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Weber State, Utah Valley University, University of Utah, and BYU (to only name a few) are offering more and more online classes to accommodate students.
Education is a big part of Utah culture, particularly because of the high number of impressive universities in the state. Traditionally, the college experience has always been the struggle between having enough late night fun and still being able to wake up in time to make it to your first morning class. More and more universities are recognizing that despite the party stereotype, students simply have to work to pay their way through these classes and can’t always adhere to a strict class schedule. In Utah for example, the number of online learning opportunities from well-known four-year universities is growing, perhaps due in part to the increase in home Internet availability.
Because of online classes, students are able to hold down jobs in different cities, or live in an area with cheaper rent than what college towns can offer, and still get an education. Technologies like interactive video conferencing (IVC) allow for hybrid courses, that allow students to have a feel of the classroom that might help some learn better, while still getting the flexibility of learning online. Senior director of Distance Education at Utah Valley University Dan Clark said, “whether [distance education] is their first choice or their last choice, it’s another option.”
Specifically at Utah Valley University (UVU) there are 33,000 students. Last year, thirty-eight percent of that student population used some kind of distance learning tool. Clark is predicting that this year that percentage will jump to above forty. At the University of Utah, director of Teaching and Learning Technologies Cory Stokes has been watching the exponential rise of online class enrollment. “In 2001, we had about 1,200 students in online classes. This fall we expect to have 12,000,” Stokes said. Being able to support that much traffic also means that the university needs to have the infrastructure in place to ensure their servers can support that many students.
It might be interesting to note that although the number of students trying out online learning for at least one of their classes is growing, there are still only a very small number of students choosing to take online classes exclusively. Stokes reports that there are only two hundred students at the U of U that take just online classes. More often than not, students instead take one or two courses electronically, and the rest of their semester load comes from classes that require on-campus attendance. Right now, the University of Utah offers 315 online classes and adds ten to fifteen every year.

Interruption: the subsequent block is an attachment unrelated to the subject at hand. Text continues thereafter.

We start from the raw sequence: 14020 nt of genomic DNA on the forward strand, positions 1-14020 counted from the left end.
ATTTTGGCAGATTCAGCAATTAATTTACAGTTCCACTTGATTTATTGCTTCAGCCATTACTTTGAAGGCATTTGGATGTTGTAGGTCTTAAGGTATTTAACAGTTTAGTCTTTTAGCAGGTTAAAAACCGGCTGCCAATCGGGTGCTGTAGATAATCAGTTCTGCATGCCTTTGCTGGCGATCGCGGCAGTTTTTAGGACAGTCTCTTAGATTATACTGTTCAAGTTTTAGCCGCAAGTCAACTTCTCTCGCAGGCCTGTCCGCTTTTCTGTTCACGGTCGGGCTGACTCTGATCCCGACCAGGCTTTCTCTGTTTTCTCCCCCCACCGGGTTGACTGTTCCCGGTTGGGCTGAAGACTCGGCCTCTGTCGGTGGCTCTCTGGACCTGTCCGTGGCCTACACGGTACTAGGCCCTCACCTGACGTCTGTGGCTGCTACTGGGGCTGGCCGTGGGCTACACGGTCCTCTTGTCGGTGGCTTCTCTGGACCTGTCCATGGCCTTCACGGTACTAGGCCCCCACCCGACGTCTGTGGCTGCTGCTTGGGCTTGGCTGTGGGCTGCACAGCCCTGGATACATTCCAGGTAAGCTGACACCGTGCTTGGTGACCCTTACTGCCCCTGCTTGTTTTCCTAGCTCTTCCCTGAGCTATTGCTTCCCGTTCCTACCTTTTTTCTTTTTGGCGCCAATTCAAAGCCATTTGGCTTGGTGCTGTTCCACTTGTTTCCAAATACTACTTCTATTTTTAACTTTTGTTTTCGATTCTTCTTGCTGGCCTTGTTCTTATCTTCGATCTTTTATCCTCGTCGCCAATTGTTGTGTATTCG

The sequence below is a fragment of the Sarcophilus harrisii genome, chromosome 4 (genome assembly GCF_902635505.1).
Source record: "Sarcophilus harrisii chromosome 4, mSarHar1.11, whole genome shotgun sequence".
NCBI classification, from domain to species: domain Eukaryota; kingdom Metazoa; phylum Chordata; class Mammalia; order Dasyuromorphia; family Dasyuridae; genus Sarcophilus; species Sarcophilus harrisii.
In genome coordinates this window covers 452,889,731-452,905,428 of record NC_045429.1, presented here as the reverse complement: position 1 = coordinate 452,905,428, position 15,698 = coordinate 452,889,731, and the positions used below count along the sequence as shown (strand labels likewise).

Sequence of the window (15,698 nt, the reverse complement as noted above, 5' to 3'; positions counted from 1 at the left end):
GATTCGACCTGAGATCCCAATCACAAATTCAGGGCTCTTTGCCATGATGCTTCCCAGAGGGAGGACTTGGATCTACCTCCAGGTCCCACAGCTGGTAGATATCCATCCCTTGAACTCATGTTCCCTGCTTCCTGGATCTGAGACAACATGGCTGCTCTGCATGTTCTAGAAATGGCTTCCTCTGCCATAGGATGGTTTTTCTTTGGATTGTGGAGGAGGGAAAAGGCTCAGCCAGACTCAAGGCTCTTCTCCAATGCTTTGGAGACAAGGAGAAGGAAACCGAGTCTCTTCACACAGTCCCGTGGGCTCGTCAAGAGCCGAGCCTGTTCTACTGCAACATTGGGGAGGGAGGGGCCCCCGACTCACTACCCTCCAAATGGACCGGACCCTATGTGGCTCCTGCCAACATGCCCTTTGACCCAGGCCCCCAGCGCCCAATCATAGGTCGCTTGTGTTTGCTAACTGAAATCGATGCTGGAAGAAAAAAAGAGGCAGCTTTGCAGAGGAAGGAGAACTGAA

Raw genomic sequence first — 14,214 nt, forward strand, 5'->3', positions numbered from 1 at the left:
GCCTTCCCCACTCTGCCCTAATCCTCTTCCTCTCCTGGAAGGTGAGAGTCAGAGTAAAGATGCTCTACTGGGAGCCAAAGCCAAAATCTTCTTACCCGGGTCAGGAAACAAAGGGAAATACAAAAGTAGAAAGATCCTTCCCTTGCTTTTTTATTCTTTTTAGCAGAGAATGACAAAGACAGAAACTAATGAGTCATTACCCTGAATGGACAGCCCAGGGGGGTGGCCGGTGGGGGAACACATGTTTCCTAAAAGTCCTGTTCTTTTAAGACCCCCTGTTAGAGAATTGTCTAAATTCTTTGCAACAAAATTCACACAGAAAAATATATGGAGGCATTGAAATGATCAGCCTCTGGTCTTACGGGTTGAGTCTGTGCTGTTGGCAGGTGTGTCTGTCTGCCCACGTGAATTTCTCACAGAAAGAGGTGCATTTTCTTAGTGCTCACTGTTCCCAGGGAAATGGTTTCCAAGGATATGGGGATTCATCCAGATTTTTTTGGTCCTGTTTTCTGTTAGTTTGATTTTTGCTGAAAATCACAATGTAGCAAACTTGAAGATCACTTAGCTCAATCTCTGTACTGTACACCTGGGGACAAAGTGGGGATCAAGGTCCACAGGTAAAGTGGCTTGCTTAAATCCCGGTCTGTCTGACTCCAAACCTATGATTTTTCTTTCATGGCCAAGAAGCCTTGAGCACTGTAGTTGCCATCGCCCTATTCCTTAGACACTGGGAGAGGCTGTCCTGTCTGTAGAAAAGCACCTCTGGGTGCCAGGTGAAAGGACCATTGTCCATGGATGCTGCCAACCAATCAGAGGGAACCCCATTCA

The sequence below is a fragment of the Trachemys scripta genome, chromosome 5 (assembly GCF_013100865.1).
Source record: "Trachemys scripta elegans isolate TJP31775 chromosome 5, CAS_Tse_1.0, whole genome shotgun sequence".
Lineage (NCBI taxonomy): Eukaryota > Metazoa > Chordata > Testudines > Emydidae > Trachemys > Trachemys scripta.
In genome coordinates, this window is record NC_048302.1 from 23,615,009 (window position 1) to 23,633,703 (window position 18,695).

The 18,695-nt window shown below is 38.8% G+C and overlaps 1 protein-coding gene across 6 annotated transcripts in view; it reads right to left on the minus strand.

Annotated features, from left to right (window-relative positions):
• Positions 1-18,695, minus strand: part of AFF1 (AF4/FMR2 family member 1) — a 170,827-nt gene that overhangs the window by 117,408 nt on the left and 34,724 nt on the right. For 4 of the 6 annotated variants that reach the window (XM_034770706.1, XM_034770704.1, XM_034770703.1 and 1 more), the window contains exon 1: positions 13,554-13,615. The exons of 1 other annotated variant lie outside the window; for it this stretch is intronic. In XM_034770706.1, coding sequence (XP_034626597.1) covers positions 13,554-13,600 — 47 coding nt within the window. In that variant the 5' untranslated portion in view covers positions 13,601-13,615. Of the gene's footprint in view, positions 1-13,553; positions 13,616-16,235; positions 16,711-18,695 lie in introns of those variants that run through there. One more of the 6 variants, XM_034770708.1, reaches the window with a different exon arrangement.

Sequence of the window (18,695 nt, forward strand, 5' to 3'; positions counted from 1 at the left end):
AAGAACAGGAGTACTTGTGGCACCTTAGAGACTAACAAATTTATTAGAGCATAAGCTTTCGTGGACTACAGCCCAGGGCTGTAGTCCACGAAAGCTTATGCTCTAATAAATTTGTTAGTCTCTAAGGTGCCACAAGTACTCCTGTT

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Weber State also has a large offering of online classes. For fifteen years, the university has watched the growth of the number of students opting for online learning. In 1997, reports Andrea Jensen (director of WSU Online), there were seventy-seven students taking online courses. In one month, there will be over 12,000 students taking online classes, which comprises over thirty-eight percent of the total student population. Undoubtedly, this also means that universities are beefing up their online security to ensure their students protection online while taking distance learning classes.
BYU has given students a slight alternative to what is usually considered the standard online course approach. The university lets student take what are called independent study courses, which give students a year to complete a regimen of coursework, instead of just a semester. The downside is that those courses cost money on top of any tuition a student pays for taking courses on campus. For the first year ever, BYU is going to offer twelve online courses that students can take that will be covered with their standard full-time tuition payment. Students will be required to finish these classes within one semester to receive credit for them, however. For any students looking to jump on this new opportunity, start looking towards next semester; each of the twelve classes had only twenty-five slots available and filled up the same day registration for them was opened.
From the huge availability of fiber networks we discussed earlier, and the other perks of doing business in Utah, it seems a more technology-focused education is another reason to appreciate the Beehive state. To read more about technology innovation in Utah, check out our blog post about Utah’s stellar home Internet access ranking compared to the rest of the nation.